Now you can take two 36 inch lengths of 1/8 diameter wire and insert them through all the holes drilled in the ribs. Space the ribs out and elevate the two wires so that the ribs are suspended over the full size plans. After doing this add the leading and trailing edges and the top spar. Remove the two jig wires, flip over the assembly and add the bottom spar. With this simple technique you should have a perfectly accurate wing structure.

The two wing panels were joined with a slight amount of dihedral, just to make the wing look flat but not drooping. One plywood wing brace is all that is necessary. Two boxes were built on the wing bottom, just out from the fuselage location to accept the two (separate) aileron servos. The ailerons were cut from 1/4 X 1 inch trailing edge stock. Note that the wing tips are flat, but I employed a plywood insert skid at each tip to protect the ailerons.

The fuselage is all balsa sheet, with just cross pieces, no formers except for the plywood firewall. I used a set of builders plywood triangles, available from Aero Craft Ltd. to help align the fuselage sides when placed over the fuselage top plan view. Towards the rear I fashioned a support out of scrap balsa to hold the entire fuselage level while the cross pieces were added. Note that there are some balsa doublers used under the wing location and forward in the battery compartment. A top hatch cover was used so that the battery pack could be easily removed for charging purposes without having to touch the wing. Rubber bands are used to hold the wing down. But you could easily eliminate them in favor of a set of dowels and nylon screws. The end of the fuselage is left open so that the elevator control rod can pass directly out to the elevator control horn.

On the inside of the fuselage I added 1/64 plywood doublers in the area of the landing gear wire. This provides a stronger surface to which you can epoxy the landing gear strut into position. The stab and elevators were made from 3/32 inch medium balsa, while the vertical fin and rudder was 1/16 balsa. Note that cross grained inserts were added to prevent these surfaces from warping. Also a length of 1/16 X 1/4 spruce runs from the vertical fin down to the bottom of the fuselage. This strengthens the attachment of the fin. Some triangular shaped balsa was placed at the fin/fuselage joint.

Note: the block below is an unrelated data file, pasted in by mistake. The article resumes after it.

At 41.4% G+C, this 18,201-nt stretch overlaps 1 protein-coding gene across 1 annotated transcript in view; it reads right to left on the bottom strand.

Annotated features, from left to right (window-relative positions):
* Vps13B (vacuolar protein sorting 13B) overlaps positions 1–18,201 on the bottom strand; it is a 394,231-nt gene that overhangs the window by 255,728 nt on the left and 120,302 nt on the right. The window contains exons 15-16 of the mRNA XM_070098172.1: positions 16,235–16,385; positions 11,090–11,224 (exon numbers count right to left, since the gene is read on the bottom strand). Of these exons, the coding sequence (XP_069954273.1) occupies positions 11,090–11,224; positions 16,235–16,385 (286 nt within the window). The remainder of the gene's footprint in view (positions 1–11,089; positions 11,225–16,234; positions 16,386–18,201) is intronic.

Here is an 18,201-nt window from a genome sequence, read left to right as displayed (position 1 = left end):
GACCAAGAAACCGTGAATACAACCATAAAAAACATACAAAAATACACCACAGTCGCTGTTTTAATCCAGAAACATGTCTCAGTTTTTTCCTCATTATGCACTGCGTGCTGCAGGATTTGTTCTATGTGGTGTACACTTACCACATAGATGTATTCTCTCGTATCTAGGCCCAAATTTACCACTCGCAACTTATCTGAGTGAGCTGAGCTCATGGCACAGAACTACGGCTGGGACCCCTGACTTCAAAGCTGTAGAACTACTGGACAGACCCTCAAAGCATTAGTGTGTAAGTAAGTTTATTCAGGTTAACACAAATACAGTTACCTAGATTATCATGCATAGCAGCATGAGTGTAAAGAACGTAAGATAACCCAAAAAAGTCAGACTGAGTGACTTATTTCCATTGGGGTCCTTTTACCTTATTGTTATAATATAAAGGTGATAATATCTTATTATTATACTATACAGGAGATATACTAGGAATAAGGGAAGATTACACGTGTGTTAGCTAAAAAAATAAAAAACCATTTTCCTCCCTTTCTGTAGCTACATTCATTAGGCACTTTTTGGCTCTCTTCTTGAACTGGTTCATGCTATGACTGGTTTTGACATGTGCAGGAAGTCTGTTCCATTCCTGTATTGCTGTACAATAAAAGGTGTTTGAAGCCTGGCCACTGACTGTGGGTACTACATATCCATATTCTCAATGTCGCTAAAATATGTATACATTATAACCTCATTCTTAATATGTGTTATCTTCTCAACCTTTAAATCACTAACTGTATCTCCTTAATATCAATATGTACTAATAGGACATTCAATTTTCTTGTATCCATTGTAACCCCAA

The motor selected was the Hobby Lobby/AXI 2212-34, which can easily produce 100 watts of input power. The motor weighs 2.2 ounces. A Castle Creations Thunderbird-18 amp ESC weighs only 0.6 ounce. A three cell EnerLand 1350 mAh Li-Poly battery pack weighed 3.76 ounces. Using the voltage of three cells the motor current, while swinging an APC 9 X 7E prop, was just under 9 amps.

It was my pleasure to use a prototype of the new Hitech AURORA 2.4 GHz spread spectrum radio system. This included the companion Hitec Optima 7 channel receiver that weighs only around 1/2 ounce. There is only a single short antenna on this receiver so weight and size wise it is perfect even for small size models like this. A total of four Hitec servos were used, two on the ailerons, then one for the rudder and another for the elevator. I also added in flaperon control since I was using separate aileron servos. A detailed review of this entire new system will have already appeared in FLY-RC prior to the publication of this article. The total weight of my power and RC system was something like 8.8 ounces. I generally figure that the structure weight should be about the same. As it turned out the final weight was exactly 16.3 ounces.

The entire structure was covered with BP Hobbies Solite iron-on covering material. The wing and stab were done in transparent blue with the fuselage and fin in opaque white. Decals as always was from Callie Graphics.